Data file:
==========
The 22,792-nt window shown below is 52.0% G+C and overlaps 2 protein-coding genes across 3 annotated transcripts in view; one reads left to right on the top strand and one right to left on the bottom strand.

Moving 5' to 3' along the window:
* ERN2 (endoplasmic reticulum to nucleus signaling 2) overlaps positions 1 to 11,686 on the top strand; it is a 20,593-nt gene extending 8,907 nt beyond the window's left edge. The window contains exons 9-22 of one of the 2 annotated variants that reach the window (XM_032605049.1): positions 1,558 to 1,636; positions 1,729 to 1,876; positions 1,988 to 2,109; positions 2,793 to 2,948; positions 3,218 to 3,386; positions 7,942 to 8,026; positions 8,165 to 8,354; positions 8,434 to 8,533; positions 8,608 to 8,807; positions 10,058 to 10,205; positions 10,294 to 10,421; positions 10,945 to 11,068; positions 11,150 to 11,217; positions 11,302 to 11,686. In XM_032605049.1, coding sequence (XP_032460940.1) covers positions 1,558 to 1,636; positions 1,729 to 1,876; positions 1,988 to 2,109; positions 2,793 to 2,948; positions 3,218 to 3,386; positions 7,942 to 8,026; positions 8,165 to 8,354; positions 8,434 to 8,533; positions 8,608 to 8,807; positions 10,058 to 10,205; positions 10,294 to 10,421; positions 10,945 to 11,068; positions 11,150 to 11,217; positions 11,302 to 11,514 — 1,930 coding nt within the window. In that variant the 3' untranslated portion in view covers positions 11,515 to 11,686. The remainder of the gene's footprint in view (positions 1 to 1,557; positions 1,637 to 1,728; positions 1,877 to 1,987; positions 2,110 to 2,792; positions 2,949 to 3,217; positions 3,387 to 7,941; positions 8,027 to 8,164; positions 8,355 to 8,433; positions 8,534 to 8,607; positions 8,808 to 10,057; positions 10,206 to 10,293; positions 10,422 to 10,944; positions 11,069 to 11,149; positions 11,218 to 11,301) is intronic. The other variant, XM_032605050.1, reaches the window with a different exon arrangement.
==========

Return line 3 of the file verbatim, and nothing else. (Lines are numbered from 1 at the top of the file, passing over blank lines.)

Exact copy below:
* ERN2 (endoplasmic reticulum to nucleus signaling 2) overlaps positions 1 to 11,686 on the top strand; it is a 20,593-nt gene extending 8,907 nt beyond the window's left edge. The window contains exons 9-22 of one of the 2 annotated variants that reach the window (XM_032605049.1): positions 1,558 to 1,636; positions 1,729 to 1,876; positions 1,988 to 2,109; positions 2,793 to 2,948; positions 3,218 to 3,386; positions 7,942 to 8,026; positions 8,165 to 8,354; positions 8,434 to 8,533; positions 8,608 to 8,807; positions 10,058 to 10,205; positions 10,294 to 10,421; positions 10,945 to 11,068; positions 11,150 to 11,217; positions 11,302 to 11,686. In XM_032605049.1, coding sequence (XP_032460940.1) covers positions 1,558 to 1,636; positions 1,729 to 1,876; positions 1,988 to 2,109; positions 2,793 to 2,948; positions 3,218 to 3,386; positions 7,942 to 8,026; positions 8,165 to 8,354; positions 8,434 to 8,533; positions 8,608 to 8,807; positions 10,058 to 10,205; positions 10,294 to 10,421; positions 10,945 to 11,068; positions 11,150 to 11,217; positions 11,302 to 11,514 — 1,930 coding nt within the window. In that variant the 3' untranslated portion in view covers positions 11,515 to 11,686. The remainder of the gene's footprint in view (positions 1 to 1,557; positions 1,637 to 1,728; positions 1,877 to 1,987; positions 2,110 to 2,792; positions 2,949 to 3,217; positions 3,387 to 7,941; positions 8,027 to 8,164; positions 8,355 to 8,433; positions 8,534 to 8,607; positions 8,808 to 10,057; positions 10,206 to 10,293; positions 10,422 to 10,944; positions 11,069 to 11,149; positions 11,218 to 11,301) is intronic. The other variant, XM_032605050.1, reaches the window with a different exon arrangement.